Whether the modern movement against racial profiling, police brutality and mass incarceration has hip-hop artists to thank for giving voice to the struggle is debatable. But one thing that can't be disputed is how many rappers past and present have chronicled injustices experienced by urban and African-American communities in the U.S. through their music.
Few of them, however, have been as groundbreaking as N.W.A., the quintet who rhymed about the grim realities of their immediate, volatile surroundings. Formed in the late '80s out of South Central Los Angeles, the group put the West Coast, specifically the city of Compton, on the map during what had been an East Coast-dominated hip-hop scene. While critics of their hardcore and vulgar lyrical content ranged from white politicians to conservative black community leaders, their message and meteoric rise -- chronicled in the highly anticipated "Straight Outta Compton" biopic opening nationwide Friday -- in many ways foreshadowed today’s mainstream scrutiny of police treatment of minorities in the U.S.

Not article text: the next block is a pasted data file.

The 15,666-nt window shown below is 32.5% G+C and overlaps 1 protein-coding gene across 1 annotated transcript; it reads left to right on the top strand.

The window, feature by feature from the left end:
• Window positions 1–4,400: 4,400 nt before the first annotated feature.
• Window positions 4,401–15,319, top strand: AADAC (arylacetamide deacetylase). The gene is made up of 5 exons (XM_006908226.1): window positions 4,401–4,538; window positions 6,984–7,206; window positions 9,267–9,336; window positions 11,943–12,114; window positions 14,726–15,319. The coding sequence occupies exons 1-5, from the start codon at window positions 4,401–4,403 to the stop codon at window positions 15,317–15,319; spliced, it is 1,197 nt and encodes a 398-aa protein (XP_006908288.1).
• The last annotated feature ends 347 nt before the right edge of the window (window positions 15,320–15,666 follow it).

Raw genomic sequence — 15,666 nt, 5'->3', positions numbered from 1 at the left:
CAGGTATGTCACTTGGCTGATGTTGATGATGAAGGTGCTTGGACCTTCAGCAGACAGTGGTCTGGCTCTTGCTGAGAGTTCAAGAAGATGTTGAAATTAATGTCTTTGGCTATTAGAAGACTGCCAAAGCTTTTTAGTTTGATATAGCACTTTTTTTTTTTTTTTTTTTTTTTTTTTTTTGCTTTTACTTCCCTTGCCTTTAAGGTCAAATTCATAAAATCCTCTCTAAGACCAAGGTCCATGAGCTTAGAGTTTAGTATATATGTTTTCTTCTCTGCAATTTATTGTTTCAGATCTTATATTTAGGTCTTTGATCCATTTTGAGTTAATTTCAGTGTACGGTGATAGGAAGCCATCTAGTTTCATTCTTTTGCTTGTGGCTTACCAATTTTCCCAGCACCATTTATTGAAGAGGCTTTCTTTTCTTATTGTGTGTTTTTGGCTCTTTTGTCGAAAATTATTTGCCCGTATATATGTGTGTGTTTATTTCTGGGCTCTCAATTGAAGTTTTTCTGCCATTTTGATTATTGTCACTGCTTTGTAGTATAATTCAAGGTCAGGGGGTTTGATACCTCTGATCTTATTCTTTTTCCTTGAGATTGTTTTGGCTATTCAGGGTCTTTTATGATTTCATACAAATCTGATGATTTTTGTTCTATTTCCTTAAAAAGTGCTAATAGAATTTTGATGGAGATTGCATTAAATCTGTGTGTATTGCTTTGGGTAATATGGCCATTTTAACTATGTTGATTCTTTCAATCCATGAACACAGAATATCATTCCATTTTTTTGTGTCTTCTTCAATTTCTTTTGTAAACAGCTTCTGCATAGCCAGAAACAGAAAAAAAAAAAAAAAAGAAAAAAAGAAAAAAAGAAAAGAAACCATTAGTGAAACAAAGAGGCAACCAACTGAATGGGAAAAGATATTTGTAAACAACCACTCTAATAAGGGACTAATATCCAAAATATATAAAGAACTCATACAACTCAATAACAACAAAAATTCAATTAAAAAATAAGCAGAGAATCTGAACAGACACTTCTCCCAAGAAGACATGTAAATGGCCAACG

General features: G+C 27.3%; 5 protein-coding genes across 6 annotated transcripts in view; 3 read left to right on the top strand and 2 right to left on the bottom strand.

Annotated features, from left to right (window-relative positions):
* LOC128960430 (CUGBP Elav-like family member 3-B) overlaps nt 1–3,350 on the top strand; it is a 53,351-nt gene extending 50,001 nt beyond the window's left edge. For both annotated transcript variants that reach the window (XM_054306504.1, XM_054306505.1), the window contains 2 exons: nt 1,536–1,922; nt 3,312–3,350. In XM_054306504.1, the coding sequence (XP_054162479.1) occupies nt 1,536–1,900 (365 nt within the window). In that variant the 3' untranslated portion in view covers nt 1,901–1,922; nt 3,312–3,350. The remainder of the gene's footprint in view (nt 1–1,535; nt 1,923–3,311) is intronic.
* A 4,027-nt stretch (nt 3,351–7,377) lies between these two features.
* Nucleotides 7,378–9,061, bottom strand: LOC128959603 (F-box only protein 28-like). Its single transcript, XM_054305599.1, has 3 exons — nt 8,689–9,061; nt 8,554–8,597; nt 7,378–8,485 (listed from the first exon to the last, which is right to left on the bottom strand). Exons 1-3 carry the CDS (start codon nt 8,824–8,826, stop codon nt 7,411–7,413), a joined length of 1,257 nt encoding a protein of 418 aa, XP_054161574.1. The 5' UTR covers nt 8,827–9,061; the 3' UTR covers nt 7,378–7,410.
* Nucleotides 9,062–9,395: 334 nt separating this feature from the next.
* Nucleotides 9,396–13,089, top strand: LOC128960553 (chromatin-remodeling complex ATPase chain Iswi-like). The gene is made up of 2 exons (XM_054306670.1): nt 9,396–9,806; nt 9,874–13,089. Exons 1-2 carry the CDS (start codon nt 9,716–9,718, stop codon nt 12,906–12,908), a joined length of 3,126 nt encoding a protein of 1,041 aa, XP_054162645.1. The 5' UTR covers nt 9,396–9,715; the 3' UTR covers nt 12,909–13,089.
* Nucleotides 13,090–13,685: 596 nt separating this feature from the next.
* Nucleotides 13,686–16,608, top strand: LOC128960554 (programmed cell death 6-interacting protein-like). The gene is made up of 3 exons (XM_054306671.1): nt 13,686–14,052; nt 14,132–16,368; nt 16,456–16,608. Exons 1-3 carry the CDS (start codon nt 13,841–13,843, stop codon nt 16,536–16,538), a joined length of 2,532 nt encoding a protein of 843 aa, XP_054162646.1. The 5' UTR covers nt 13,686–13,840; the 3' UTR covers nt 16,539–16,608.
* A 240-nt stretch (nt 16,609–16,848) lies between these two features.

“They are one of the most influential groups of any genre of the last 25 or 30 years,” said Timothy Welbeck, an African-American studies professor at Temple University, in Philadelphia. “Not only did they further usher hip-hop into the mainstream culture, they also shined a light on urban neglect that many people felt was being ignored.”